There are also many claims in the film about costs and effects. These are stated in a very authoritative voice - as if Lomborg knew for certain what costs would be many decades ahead. Of course, nobody can predict that with any degree of precision. Actually, the figures are based mainly on Lomborg´s own computer runs, and other people get other results. This is once more a point where the film is unacceptably one-sided - Lomborg tries to tell his audience that he knows the exact answers, and avoids completely to tell us that there is a wide range of estimates, and that nobody can know the true figures.
|The role of
The film includes several shots of an interview with the climatologist Stephen Schneider. Schneider died in July 2010, and the film-makers then chose to dedicate the film to him.
Schneider was very much in opposition to Lomborg. He contributed to the issue of Scientific American where Lomborg´s first book was criticized heavily, with a substantial and relevant criticism of his treatment of the cllimate change issue. How come that Schneider accepted to contribute to Lomborg´s film? Well, he hardly did. According to a jounalist´s interview with Ondi Timoner (Livestream Q&A), she tried to interview many people that don´t agree with Bjørn Lomborg, and she was met with lots of resistance. As to Schneider, Timoner says that "I actually had to talk Schneider into participating as he was throwing me out his office". Also, persons closely affiliated with Schneider say that the interview was made in an unethical way. Those parts of the interview with him that have been included in the film, are not very representative of his opinions when he was alive. Now that he is dead, we cannot obtain his comments to the way he is presented in the film. For instance, Schneider was very much against geo-engineering and adaptation as methods to `fix´ the climate problem in an easy way. This attitude is mentioned directly in his obituary here.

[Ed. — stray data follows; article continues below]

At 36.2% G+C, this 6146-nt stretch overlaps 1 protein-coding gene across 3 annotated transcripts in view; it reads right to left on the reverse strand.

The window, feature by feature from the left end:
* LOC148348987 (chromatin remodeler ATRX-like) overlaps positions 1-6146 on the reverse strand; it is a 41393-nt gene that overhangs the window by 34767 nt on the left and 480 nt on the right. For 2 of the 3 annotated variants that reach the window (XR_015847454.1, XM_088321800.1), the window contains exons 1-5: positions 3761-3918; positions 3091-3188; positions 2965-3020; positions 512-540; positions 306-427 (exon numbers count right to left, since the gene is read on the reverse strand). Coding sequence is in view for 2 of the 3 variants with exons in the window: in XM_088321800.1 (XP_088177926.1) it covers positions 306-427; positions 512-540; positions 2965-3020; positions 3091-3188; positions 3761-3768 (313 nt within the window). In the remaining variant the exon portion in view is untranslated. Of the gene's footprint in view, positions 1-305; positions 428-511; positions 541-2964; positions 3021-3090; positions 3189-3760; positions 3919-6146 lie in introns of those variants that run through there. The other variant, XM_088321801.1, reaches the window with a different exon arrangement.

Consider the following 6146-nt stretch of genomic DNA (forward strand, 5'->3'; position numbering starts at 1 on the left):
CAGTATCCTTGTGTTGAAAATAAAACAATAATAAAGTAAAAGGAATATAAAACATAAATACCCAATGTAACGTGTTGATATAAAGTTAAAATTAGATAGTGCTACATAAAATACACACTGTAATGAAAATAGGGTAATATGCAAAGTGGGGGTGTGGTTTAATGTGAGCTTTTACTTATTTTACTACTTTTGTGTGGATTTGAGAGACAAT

However, what the audience understand from seeing the film appears from this review: "Even one grumpy climate scientist, the late Stephen Schneider, who has nothing good to say about the self-proclaimed “skeptical environmentalist” at the start of the film, later appears to be on board with several of Lomborg’s favorite ideas. "
In a Danish TV interview (TV2news, 23-05-2011) Lomborg directly called Schneider `a grumpy old man´. No wonder that he appears grumpy when he was filmed against his own will. And if he could see the film, he would still be grumpy, because Lomborg has manipulated things in such a way that he apparently is `on board with several of Lomborg´s favorite ideas´ (which he was not).
So when Lomborg has dedicated the film to Schneider, this is not an honour. Rather, you might think that it is an insult.
about the film:
description of the contents of the film is given here
Lomborg answers questions about the
film in New York Times: link
List of persons that appear in the
The trailer to the
Critical/sarcastic comments to the trailer: link.
Other parts of the film, especially the section on polar bears, may be seen in the video on this web site
Scene from the film: Lomborg in Kenya: link
Some reviews of
New York Times´ lengthy review of the film: link
Los Angeles Times: link
Washington Post: link
Boston Globe: link
IEEE Spectrum: link
Wired Magazine: link
Empire movies: link
Reel Film reviews: link
Slant magazine: link